The Heartbreaking Reason Taylor Swift Chooses to Live a Quiet Life
Taylor Swift has learned some lessons along the way in her career, but one important thing she’s found is that she really has to live a quiet life, avoiding the spotlight as much as possible, for a very good reason.
Swift opens up about the past three years
Someone with Swift’s level of fame obviously can’t easily slip into the shadows and go undetected, but she has figured out how to keep the interest in her personal life under control.
In the new issue of Rolling Stone magazine, the interviewer notes that the singer, in addition to talking about her new album Lover, “ is also ready to explain the past three years of her life, in depth, for the first time.”
Swift shares that, at times, “You feel like you’re being completely pulled into a riptide. So what are you going to do? Splash a lot? Or hold your breath and hope you somehow resurface? And that’s what I did. And it took three years.”
She worried “something would go wrong”
Discussing her last interview with Rolling Stone seven years ago, she worried that “something would go wrong,” the interviewer noted. She confirmed: “Yeah, I kind of knew it would. I felt like I was walking along the sidewalk, knowing eventually the pavement was going to crumble and I was gonna fall through.”
She shared: “You can’t keep winning and have people like it. People love ‘new’ so much — they raise you up the flagpole, and you’re waving at the top of the flagpole for a while. And then they’re like, ‘Wait, this new flag is what we actually love.’ They decide something you’re doing is incorrect, that you’re not standing for what you should stand for. You’re a bad example.”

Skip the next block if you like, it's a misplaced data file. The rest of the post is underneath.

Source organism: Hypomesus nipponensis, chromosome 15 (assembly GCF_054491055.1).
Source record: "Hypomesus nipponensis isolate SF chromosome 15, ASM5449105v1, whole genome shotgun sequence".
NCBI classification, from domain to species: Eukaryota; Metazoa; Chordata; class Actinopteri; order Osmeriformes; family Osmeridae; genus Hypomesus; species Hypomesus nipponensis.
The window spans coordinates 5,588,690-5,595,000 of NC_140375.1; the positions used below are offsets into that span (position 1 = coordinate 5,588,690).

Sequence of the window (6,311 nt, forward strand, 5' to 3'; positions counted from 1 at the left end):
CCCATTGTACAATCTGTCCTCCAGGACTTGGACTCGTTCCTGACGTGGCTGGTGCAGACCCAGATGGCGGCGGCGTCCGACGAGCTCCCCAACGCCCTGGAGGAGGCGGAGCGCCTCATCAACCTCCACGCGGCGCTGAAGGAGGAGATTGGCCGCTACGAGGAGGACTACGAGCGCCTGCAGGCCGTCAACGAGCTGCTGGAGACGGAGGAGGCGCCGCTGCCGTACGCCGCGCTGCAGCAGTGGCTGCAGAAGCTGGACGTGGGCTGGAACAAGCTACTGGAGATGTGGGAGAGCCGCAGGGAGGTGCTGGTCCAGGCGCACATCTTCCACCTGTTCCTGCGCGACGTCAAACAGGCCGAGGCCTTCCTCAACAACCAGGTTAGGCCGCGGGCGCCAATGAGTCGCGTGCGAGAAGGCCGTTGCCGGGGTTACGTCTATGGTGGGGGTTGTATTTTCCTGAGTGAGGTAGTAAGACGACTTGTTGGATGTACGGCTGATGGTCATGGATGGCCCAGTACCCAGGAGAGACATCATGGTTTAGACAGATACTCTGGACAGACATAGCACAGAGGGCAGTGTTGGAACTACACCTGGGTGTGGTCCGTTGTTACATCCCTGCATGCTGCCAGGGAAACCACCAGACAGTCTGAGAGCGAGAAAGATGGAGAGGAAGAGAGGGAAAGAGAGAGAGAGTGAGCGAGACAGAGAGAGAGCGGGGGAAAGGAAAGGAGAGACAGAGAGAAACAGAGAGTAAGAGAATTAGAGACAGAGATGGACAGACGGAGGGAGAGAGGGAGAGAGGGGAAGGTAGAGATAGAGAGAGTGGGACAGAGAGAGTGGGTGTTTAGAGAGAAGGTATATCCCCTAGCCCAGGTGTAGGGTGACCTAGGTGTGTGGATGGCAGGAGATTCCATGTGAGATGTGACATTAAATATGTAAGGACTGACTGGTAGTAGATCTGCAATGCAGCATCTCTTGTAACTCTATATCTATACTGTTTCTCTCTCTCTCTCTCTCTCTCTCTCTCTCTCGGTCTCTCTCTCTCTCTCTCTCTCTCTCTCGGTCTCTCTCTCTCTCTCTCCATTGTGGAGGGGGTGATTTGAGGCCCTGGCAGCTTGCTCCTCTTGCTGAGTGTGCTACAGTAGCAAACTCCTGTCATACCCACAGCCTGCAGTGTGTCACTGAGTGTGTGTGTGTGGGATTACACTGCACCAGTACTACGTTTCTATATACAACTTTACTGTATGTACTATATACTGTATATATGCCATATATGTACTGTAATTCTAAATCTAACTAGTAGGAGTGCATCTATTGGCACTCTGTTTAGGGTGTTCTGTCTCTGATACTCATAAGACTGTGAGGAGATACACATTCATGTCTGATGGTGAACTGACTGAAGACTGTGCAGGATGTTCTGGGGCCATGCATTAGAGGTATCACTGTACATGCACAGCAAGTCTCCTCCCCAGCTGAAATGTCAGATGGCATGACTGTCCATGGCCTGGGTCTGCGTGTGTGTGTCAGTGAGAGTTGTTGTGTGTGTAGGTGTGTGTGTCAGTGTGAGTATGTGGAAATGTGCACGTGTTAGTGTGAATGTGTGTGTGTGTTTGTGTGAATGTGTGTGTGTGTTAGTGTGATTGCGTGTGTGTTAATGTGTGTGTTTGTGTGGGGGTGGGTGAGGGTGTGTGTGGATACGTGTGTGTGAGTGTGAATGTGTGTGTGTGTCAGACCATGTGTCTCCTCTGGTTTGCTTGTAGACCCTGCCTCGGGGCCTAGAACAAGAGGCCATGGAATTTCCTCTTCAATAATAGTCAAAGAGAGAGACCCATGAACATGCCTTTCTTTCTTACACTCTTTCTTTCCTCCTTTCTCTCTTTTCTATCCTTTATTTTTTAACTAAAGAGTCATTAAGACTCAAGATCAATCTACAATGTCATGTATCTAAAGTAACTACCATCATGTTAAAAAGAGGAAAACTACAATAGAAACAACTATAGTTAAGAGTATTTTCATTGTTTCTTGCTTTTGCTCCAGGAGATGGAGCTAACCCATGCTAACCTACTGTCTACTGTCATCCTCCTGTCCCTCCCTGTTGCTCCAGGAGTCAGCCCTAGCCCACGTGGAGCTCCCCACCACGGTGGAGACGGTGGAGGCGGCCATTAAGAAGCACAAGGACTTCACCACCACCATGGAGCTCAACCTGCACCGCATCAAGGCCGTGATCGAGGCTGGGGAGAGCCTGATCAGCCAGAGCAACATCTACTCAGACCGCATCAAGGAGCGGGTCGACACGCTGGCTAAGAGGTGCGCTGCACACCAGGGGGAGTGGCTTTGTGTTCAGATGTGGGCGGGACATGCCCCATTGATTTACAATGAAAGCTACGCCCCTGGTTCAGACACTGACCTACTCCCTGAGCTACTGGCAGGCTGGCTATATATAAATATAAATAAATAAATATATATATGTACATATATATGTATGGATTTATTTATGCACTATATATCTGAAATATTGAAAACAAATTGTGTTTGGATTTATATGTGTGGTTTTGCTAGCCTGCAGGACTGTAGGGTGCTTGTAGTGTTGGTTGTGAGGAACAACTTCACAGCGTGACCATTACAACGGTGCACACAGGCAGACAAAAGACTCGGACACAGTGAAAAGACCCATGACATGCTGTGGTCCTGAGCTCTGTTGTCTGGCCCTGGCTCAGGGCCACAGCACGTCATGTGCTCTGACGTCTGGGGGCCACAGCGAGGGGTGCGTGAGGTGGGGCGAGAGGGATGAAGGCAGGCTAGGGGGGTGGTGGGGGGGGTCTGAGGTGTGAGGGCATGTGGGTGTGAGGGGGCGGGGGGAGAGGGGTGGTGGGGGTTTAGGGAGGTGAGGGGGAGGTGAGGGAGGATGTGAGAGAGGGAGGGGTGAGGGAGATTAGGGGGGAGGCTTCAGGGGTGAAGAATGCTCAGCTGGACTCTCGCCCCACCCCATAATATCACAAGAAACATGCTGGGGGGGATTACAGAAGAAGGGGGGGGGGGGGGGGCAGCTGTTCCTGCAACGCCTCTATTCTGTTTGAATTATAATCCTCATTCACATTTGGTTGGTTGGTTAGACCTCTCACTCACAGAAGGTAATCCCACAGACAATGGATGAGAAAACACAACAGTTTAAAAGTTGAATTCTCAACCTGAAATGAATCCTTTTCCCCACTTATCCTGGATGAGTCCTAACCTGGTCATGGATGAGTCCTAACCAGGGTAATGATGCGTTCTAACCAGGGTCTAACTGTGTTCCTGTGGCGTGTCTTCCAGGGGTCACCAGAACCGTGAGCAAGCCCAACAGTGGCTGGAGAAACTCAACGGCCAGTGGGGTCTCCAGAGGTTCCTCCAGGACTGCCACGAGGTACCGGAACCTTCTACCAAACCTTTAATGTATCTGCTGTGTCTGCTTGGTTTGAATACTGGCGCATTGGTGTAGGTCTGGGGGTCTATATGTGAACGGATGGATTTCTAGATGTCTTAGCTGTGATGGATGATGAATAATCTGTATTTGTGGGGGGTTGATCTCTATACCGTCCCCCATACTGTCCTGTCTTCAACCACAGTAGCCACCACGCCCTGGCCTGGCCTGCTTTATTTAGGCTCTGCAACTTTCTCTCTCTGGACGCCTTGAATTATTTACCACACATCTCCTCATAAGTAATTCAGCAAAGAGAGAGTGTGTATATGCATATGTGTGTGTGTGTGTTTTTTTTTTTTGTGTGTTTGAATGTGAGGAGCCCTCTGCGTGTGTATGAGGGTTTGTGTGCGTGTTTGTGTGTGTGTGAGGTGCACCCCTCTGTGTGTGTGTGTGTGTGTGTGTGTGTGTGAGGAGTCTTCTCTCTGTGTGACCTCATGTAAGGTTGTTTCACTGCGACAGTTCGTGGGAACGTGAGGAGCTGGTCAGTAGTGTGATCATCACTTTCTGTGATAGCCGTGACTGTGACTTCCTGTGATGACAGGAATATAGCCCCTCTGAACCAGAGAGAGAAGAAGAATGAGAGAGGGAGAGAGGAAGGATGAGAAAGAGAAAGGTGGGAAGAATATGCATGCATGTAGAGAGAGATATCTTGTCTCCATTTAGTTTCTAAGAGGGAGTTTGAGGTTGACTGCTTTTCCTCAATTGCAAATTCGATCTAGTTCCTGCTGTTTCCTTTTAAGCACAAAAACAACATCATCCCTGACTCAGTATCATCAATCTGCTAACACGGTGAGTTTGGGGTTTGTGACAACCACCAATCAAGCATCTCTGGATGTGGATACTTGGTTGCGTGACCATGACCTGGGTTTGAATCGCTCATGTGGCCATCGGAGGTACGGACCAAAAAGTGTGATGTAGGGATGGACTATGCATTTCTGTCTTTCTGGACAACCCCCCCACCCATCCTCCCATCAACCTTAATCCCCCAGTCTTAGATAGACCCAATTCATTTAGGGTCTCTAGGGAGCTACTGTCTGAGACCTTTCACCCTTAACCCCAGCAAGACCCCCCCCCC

It’s not for the faint of heart, the singer shared, continuing: “Then if you keep making music and you survive, and you keep connecting with people, eventually they raise you a little bit up the flagpole again, and then they take you back down, and back up again. And it happens to women more than it happens to men in music.”
Swift came under fire
Swift remarked how she’s “had several upheavals” during her career, with accusations that “She doesn’t really write those songs” when she was 18. She continued, “So my third album I wrote by myself as a reaction to that.”
The criticisms didn’t end there, as she noted, “Then they decided I was a serial dater — a boy-crazy man-eater — when I was 22. And so I didn’t date anyone for, like, two years. And then they decided in 2016 that absolutely everything about me was wrong. If I did something good, it was for the wrong reasons. If I did something brave, I didn’t do it correctly. If I stood up for myself, I was throwing a tantrum. And so I found myself in this endless mockery echo chamber.”
She equated it to being like “that game kids play,” where siblings mock one another, saying, “He’s copying me” and how it’s “always in a really obnoxious voice that sounds all twisted.” The singer explained: “That’s what it felt like in 2016. So I decided to just say nothing. It wasn’t really a decision. It was completely involuntary.
Her quiet life has provided so much positivity
In a discussion about her album Reputation, the singer shared how the album “was a love story in amongst chaos. All the weaponized sort of metallic battle anthems were what was going on outside.”
She continued: “That was the battle raging on that I could see from the windows, and then there was what was happening inside my world — my newly quiet, cozy world that was happening on my own terms for the first time… It’s weird, because in some of the worst times of my career, and reputation, dare I say, I had some of the most beautiful times — in my quiet life that I chose to have.”
“And I had some of the most incredible memories with the friends I now knew cared about me, even if everyone hated me,” she shared, adding, “The bad stuff was really significant and damaging. But the good stuff will endure. The good lessons — you realize that you can’t just show your life to people.”
She concluded, “I used to be like a golden retriever, just walking up to everybody, like, wagging my tail. ‘Sure, yeah, of course! What do you want to know? What do you need?’ Now, I guess, I have to be a little bit more like a fox.”
Her “quiet life” is an important piece of that, as Swift noted: “Since I was 15 years old, if people criticized me for something, I changed it… And so I decided I needed to live a quiet life, because a quiet personal life invites no discussion, dissection, and debate. I didn’t realize I was inviting people to feel they had the right to sort of play my life like a video game.”